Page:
How to Analyze Harry Potter
J.K Rowling’s children’s story of the young wizard Harry Potter began in 1997 with Harry Potter and the Philosopher’s Stone and instantaneously created frenzy in the adolescent reading community. Parents and teachers alike were amazed at the degree to which the story captured the imagination and hearts of children around the world, resulting in a phenomenon that had not been seen in years–the preference for books over television (Blake, 2002: p. 27). The book discusses the story of an orphaned boy who finds himself under the brutal guardianship of a middle-class “muggle” (an epithet for “mortal”) uncle and an aunt who resent their “different” nephew. When he is recognized by the magical community as the most powerful wizard in the world, his relatives reluctantly allow him to attend Hogwarts, a boarding school where he can perfect his magical skills. In the tradition of C.S. Lewis and J.R.R. Tolkien, the book illustrates the archetypal cosmic duel between the forces of good and evil (Gupta, 2003: p. 33). By focusing only on the fact that the story is set in the supernatural world, however, some critics have missed this overarching theme and characterized the book as Satanic (Whited, 2002). There is a significant body of texts which circulate over online domains that attempt to ideologically undermine, resist and intentionally re-work the intent of J.K. Rowling’s Harry Potter. In order to understand these resistances to Harry Potter, it is important to characterize why fans hate this and why they enjoy these texts and the source of anti-Harry Potter frustration about these particular fans who find pleasure. To examine anti-Harry Potter commentary, Ian Eng’s critical analysis of audience-text responsiveness will be applied because of its intricate assessment of textual displeasure, its reasons and the ways in which the audience justifies their textual discontent.
When texts reach a plateau of international recognition, there is oftentimes hatred that is expressed for them. It is clear that some individuals not only wish to undermine these texts, but to challenge their legitimacy in cultural institutions such as education (Zipes, 2001: p. 41). Harry Potter is one of these texts and, because of its cultural success, individuals feel that it is a threat to cultural order if these texts were to be placed in educational institutions. To analyze these individuals, Ian Eng’s theoretical framework will not only be necessary, but highly interesting. Here is an example of an individual who dislikes Harry Potter with a furious passion:
I remember way back when Harry Potter comprised of a few shitty books that only a few stupid kids enjoyed. It made insulting their worth quite painless and easy – though with this new Harry Potter revolution, including: movies, action figures, coloring books, cartoons, comics, and all sorts of other absolutely pointless bullshit marketing… – Justin (http://potterforums.com/)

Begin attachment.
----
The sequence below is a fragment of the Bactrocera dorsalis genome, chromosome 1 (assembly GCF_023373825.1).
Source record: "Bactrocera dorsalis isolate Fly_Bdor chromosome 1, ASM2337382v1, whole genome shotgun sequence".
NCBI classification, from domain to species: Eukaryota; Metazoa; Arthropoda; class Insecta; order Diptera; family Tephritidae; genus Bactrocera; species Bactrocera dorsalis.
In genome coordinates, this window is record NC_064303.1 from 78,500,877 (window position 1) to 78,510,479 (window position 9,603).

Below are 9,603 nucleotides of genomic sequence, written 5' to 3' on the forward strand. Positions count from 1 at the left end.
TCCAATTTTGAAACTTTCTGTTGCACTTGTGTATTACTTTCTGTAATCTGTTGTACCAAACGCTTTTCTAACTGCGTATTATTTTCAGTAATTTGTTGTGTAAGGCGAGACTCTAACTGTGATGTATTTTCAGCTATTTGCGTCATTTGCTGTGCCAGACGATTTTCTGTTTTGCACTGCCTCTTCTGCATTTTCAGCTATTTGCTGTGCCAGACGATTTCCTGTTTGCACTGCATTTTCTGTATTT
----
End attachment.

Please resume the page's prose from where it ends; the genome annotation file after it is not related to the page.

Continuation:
Justin’s frustration is clear–his hatred in Harry Potter is merely because of its mass cultural motivations, to perpetuate capital by any means necessary, and in this case, Justin states that the Harry Potter phenomenon is accompanied by varieties of materialistic goods, “movies, action figures, coloring books, cartoons, comics…”. For these receivers of Harry Potter, they feel that it is simply a mass cultural need to generate more capital consumption (Gotz, 2005: p. 21). According to Ang (1985), an individual who resists mass cultural ideologies is an individual with a discontent towards mass produced and mass marketed products. For simplicity purposes, we shall call them “haters”. These haters are very aware of the mass cultural dissemination of products that they distinguish, in a very Frankfurtian way, as “bad culture” and subsequently “good culture” is formulated (Ang, 1985: p. 94).
Dichotomy is Formed in Harry Potter
Essentially, Justin and many others like him dichotomize good textual production with one that is bad, thereby asserting that the possibility of consuming these “good culture” texts is not sought after. These individuals justify their dissatisfaction with Harry Potter because of its mainstream orientation (Whited, 2002). Such a view coincides with the mentality of Theodore Adorno and his essays regarding the influence of popular culture texts. According to Adorno, popular cultural texts undermine the legitimacy of a “democratic” state (Adorno & Horkheimer, 1997: p. 20), that these texts divert members of democracies to other irrelevant objects (television, magazines, mass produced popular texts ) (ibid, p. 35). Such a hatred for mass cultural texts has been persistent since the dawn of the Gutenberg Press, when it was possible to mass produce texts and circulate them to wider audiences around the world. Today, such texts are not only produced massively, but also promoted through every means necessary (ibid, p. 29), as Justin had stated, these texts adopt multiple forms and cross genres. Adorno felt that this was a threat, and Justin does as well, and this is the reason for their hatred of such texts. Since haters are clearly aware of these mass cultural ideologies (that mass products are simply created to facilitate the continuation of capitalist goals), their logic is highly centered upon the traditional views of Adorno–that there is high and low art, that low arts are products promoted by mass culture for mainstream consumption purposes and to generate more capital (Reijen, 1938: p. 22). This is the reason for their discontent, their disapproval of mainstream “pointless bullshit,” as Justin has conveniently stated. Their presence ensures the continual struggle to maintain “good culture” versus “bad culture”.
Ang (1985) had not accounted for another interesting kind of hatred. Harry Potter has a very unique audience-textual critique. These anti-Harry Potter commentators have found a tertiary level of hatred, in that they have found a way to compare it to the present day, by arguing that its universe is questionable, that these texts seek to produce a paradigm shift in religious thinking. Simply put, there are a large volume of texts that situate Harry Potter as the anti-Christ, and that Harry Potter promotes occultist practices. They cite passages from Harry Potter to situate their frustration, passages very much like this:
“See what I have become?” the face said. “Mere shadow and vapour…I have form only when I can share another’s body…but there have always been those willing to let me into their hearts and minds…Unicorn blood has strengthened me, these past weeks…you saw faithful Quirrell drinking it for me in the forest…And once I have the Elixir of Life, I can create a body of my own..Now why don’t you give me that Stone in your pocket?” (Harry Potter, p. 213)